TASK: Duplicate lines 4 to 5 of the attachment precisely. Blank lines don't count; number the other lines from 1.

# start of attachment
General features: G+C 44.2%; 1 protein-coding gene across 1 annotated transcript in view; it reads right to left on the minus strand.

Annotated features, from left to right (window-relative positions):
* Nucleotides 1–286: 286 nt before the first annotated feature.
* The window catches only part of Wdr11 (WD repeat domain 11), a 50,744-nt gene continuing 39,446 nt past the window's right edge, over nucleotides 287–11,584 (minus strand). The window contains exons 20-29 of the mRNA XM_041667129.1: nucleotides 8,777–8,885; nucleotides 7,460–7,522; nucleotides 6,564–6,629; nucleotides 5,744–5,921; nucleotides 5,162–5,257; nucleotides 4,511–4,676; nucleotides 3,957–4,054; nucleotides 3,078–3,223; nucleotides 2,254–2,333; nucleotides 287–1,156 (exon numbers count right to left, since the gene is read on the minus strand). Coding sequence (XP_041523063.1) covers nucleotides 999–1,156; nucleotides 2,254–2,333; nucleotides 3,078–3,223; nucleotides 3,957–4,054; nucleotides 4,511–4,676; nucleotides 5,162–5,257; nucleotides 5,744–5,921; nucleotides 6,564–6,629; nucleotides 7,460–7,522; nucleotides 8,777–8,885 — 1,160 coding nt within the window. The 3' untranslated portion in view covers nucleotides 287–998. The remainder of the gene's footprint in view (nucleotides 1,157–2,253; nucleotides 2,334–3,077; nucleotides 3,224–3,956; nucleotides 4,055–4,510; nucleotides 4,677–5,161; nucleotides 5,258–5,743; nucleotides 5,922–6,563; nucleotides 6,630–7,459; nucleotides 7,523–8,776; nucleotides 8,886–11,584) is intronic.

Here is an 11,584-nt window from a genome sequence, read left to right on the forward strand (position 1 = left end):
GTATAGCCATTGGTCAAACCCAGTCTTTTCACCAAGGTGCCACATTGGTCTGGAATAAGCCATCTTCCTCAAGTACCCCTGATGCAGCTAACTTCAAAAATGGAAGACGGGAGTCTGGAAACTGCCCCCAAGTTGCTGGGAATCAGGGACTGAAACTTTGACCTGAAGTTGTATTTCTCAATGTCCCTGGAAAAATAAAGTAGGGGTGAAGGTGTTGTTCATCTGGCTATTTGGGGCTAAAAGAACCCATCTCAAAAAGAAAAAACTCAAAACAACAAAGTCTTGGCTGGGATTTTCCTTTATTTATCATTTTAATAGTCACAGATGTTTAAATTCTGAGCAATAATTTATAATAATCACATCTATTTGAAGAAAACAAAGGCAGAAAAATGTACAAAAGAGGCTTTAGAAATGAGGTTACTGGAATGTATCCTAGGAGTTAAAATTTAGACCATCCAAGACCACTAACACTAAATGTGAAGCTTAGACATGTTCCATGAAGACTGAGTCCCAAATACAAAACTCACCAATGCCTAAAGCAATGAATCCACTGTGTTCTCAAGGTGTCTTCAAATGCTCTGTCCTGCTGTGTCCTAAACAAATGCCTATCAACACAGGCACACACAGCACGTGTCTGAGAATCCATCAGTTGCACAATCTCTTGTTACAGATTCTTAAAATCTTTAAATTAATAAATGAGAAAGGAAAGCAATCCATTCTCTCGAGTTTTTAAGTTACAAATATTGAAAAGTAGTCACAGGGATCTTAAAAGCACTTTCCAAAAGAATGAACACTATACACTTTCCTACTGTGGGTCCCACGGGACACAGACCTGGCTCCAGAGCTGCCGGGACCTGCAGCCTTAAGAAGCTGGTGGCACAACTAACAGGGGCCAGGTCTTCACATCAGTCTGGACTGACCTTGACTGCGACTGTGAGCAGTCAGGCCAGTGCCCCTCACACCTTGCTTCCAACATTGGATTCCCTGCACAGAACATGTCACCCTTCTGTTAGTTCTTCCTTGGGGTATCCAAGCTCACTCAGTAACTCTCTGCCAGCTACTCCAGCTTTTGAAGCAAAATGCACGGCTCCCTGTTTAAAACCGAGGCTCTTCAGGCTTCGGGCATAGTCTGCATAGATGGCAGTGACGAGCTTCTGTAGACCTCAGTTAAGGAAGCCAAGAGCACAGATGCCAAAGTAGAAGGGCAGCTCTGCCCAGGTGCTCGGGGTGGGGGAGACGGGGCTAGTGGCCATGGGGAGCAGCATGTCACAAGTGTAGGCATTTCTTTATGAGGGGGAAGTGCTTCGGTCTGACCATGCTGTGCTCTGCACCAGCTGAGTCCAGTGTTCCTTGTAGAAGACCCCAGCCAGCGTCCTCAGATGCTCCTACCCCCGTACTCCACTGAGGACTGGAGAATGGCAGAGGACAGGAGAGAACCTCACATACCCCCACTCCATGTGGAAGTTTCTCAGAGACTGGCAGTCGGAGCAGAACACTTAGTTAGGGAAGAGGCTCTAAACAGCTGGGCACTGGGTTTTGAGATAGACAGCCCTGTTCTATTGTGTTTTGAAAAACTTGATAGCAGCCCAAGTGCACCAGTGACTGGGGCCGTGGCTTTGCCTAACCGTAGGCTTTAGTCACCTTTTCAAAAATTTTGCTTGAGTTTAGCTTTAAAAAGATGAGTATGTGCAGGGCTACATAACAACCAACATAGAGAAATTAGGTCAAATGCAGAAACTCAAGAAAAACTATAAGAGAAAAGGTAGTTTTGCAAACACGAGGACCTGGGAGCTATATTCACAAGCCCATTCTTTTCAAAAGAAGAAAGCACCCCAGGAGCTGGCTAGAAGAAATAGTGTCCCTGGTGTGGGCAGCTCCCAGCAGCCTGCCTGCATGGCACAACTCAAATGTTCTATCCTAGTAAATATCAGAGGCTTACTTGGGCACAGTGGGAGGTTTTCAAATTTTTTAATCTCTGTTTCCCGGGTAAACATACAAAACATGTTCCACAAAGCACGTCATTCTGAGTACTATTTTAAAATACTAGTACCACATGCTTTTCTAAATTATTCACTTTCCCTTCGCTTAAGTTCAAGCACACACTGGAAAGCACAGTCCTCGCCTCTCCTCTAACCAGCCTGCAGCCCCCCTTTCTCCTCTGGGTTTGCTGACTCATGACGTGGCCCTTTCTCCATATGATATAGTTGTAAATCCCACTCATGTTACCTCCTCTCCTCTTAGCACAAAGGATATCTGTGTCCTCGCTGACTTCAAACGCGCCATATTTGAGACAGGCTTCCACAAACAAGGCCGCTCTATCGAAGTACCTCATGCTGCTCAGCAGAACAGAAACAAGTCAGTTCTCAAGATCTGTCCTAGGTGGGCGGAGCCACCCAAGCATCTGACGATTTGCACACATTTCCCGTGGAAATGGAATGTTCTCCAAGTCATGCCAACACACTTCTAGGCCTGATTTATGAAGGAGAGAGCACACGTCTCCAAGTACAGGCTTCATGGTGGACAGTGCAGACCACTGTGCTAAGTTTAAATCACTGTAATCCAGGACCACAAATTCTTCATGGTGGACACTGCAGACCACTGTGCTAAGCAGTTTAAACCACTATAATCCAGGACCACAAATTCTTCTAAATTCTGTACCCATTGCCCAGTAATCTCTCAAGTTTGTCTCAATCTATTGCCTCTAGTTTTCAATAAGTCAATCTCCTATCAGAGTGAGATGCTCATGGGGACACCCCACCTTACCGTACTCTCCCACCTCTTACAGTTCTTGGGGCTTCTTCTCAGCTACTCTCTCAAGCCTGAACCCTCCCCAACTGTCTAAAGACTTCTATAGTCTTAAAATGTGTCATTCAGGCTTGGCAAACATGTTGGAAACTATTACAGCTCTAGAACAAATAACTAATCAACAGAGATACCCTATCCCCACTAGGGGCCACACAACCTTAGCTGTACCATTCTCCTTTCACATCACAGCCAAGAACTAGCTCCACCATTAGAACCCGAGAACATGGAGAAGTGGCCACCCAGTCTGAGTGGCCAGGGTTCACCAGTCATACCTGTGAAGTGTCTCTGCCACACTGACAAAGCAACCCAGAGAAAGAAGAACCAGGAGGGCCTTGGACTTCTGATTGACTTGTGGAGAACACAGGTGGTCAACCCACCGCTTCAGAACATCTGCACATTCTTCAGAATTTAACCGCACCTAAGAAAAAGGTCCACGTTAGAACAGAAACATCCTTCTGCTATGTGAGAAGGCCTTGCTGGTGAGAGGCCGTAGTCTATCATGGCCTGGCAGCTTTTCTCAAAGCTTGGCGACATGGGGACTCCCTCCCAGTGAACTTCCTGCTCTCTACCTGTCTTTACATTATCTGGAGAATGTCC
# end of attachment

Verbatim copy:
* The window catches only part of Wdr11 (WD repeat domain 11), a 50,744-nt gene continuing 39,446 nt past the window's right edge, over nucleotides 287–11,584 (minus strand). The window contains exons 20-29 of the mRNA XM_041667129.1: nucleotides 8,777–8,885; nucleotides 7,460–7,522; nucleotides 6,564–6,629; nucleotides 5,744–5,921; nucleotides 5,162–5,257; nucleotides 4,511–4,676; nucleotides 3,957–4,054; nucleotides 3,078–3,223; nucleotides 2,254–2,333; nucleotides 287–1,156 (exon numbers count right to left, since the gene is read on the minus strand). Coding sequence (XP_041523063.1) covers nucleotides 999–1,156; nucleotides 2,254–2,333; nucleotides 3,078–3,223; nucleotides 3,957–4,054; nucleotides 4,511–4,676; nucleotides 5,162–5,257; nucleotides 5,744–5,921; nucleotides 6,564–6,629; nucleotides 7,460–7,522; nucleotides 8,777–8,885 — 1,160 coding nt within the window. The 3' untranslated portion in view covers nucleotides 287–998. The remainder of the gene's footprint in view (nucleotides 1,157–2,253; nucleotides 2,334–3,077; nucleotides 3,224–3,956; nucleotides 4,055–4,510; nucleotides 4,677–5,161; nucleotides 5,258–5,743; nucleotides 5,922–6,563; nucleotides 6,630–7,459; nucleotides 7,523–8,776; nucleotides 8,886–11,584) is intronic.

Here is an 11,584-nt window from a genome sequence, read left to right on the forward strand (position 1 = left end):